With some Firewatch fans having doubts over the quality of the game’s conclusion, one writer discusses whether the title’s narrative fits perfectly with the game as a whole.
It’s rare to see an independent game that has been as highly awaited as Firewatch. The title, from developer Campo Santo, was released last week after months upon months of anticipation. First gaining the admiration of audiences back in 2014, the release of a gameplay trailer last year further intensified the hype surrounding the project.
When Firewatch saw release last week, it seemed for many that the anticipation was justified. The game has won huge plaudits for its storytelling, providing an intense and intriguing experience for those who have played it. A polished and powerful game, Firewatch was immediately seen by many as an example of video game storytelling done right.
The game has not been without criticism, though, and one of the widely circulated complaints regards the game’s ending. Some have stated that the finale of Firewatch is a damp squib in comparison to the mystery that came before it, bringing the user’s urgency to a halt. However, what some may see as a weak point may well be part of what makes Firewatch so special, fitting with the game’s themes perfectly.
A quick warning to the reader is needed at this point. Although spoilers will be kept to a minimum wherever possible, the game’s story and ending will be discussed within the article. With that out of the way, let’s talk a little more about why the game’s conclusion works incredibly well with the events that preceded it.
At its core, Firewatch acts as a narrative-focused mystery, from a team that had previously worked on Telltale’s The Walking Dead. The player is placed into the role of a forty year-old man who takes a summer job watching out for forest fires in a national park in Wyoming. However, along the way, a series of strange events will lead the player to suspect that things are not as they seem, from missing teenagers, to break-ins, and even physical assaults.
Throughout the game, the player character gets the sense that there is an ever-unravelling conspiracy against them. The player discovers that their radio calls are being monitored, and finds a camp full of high-tech equipment alongside more strange evidence that all is not as it seems. It’s a tense and suspenseful experience, as our review mentions, with the player not even trusting their only positive point of contact in the game, another guardian by the name of Delilah.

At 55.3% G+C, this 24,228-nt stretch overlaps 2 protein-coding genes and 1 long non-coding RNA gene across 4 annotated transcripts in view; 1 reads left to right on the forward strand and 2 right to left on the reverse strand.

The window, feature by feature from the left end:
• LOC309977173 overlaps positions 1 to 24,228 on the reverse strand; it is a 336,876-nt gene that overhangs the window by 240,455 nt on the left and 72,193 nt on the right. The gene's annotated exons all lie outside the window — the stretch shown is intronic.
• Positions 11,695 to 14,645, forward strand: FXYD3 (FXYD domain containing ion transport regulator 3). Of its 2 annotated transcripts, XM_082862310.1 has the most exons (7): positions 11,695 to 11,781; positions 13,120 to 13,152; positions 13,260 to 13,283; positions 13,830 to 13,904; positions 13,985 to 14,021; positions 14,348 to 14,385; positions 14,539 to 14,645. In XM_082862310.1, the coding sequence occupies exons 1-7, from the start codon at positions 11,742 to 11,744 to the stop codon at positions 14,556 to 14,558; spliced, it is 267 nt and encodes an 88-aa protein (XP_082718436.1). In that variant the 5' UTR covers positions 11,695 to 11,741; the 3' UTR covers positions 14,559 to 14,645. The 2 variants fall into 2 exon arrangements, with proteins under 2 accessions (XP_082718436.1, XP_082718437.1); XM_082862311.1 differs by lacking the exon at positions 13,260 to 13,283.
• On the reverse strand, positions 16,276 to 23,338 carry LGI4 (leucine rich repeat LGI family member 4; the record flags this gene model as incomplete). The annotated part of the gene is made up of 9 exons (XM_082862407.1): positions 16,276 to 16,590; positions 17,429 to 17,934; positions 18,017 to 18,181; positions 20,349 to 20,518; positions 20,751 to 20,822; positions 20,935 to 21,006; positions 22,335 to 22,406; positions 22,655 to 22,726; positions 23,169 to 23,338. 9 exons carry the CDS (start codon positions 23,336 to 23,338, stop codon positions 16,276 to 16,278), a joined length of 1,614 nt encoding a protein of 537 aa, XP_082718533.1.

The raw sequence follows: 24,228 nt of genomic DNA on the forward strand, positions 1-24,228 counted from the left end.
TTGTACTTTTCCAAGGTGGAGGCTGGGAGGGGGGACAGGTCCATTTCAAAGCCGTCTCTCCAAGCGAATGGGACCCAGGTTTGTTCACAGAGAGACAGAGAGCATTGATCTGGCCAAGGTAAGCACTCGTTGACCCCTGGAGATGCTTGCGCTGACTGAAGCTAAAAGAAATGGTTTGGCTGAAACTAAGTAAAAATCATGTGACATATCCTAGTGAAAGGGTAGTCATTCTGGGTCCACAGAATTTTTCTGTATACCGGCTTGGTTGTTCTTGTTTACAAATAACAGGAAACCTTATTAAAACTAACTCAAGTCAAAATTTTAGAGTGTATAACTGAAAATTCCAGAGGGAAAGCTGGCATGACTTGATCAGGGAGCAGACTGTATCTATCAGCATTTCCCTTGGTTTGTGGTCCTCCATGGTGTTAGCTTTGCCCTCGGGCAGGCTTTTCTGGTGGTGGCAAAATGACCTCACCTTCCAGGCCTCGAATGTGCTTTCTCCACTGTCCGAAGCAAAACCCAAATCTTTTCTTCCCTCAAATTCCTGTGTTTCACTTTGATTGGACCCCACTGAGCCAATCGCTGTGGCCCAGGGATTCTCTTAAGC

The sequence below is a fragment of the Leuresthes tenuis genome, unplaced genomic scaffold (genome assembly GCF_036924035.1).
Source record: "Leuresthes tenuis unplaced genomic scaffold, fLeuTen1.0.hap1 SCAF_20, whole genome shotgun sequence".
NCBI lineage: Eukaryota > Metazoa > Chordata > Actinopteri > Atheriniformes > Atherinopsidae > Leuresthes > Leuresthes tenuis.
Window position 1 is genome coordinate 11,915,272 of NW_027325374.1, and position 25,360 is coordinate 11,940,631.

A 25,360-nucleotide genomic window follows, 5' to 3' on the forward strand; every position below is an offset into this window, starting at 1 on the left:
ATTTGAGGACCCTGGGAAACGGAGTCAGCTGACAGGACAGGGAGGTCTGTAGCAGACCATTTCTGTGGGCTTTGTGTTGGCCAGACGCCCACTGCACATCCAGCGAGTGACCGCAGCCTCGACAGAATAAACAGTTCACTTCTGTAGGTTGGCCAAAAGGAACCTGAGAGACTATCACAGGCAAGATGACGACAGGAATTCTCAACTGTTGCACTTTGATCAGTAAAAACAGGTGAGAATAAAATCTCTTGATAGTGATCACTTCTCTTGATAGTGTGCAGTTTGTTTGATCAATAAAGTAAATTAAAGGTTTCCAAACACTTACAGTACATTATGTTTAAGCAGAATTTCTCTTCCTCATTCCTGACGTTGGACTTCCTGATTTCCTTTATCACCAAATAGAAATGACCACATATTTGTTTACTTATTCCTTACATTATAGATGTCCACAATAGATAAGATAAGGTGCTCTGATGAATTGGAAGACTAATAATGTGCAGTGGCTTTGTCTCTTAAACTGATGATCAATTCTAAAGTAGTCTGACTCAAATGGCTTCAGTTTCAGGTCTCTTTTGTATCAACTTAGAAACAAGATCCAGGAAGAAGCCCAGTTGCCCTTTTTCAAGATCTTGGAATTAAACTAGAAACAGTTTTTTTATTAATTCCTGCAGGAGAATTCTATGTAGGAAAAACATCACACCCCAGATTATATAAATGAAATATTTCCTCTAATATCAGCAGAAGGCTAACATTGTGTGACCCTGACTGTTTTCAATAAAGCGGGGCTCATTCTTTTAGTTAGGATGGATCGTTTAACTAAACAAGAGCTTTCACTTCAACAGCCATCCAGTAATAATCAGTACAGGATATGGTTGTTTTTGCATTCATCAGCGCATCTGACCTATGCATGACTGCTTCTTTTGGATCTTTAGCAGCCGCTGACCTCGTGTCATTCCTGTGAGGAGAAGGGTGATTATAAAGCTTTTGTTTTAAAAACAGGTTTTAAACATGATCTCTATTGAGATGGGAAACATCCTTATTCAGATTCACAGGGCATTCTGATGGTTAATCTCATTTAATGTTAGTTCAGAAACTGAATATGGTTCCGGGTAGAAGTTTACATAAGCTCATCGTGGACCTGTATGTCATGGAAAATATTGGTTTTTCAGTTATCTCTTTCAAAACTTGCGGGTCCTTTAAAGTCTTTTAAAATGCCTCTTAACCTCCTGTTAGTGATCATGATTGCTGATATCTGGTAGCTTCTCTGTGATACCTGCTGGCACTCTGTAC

In the end, however, Firewatch takes a much more introspective and personal turn, with the entire mystery instead revolving around a tragic event that happened with a previous lookout and their family. There is no overarching conspiracy to be discovered, only the desperate attempts of a father to cover up the darkest moment of his past. Henry, the player character, could have been anyone; his role in the matter ends up being inconsequential.
As such, some players have found themselves disappointed in how the game ends, particularly with so little chance to change matters. However, this bittersweet pill ties in with some of the game’s themes, mainly issues of responsibility and permanency. In short, Campo Santo has made a game that is much more than just its direct plot line.
Firewatch is about one fleeting summer in the life of Henry. The man has faced tragedy and hardship, with his wife suffering from a form of Alzheimer’s, and takes this job as a means to escape, trying to find some time away from the problems of his life whilst his wife is in care. He is a man on the brink of an emotional breakdown, seeing this as a chance to find some kind of inner peace.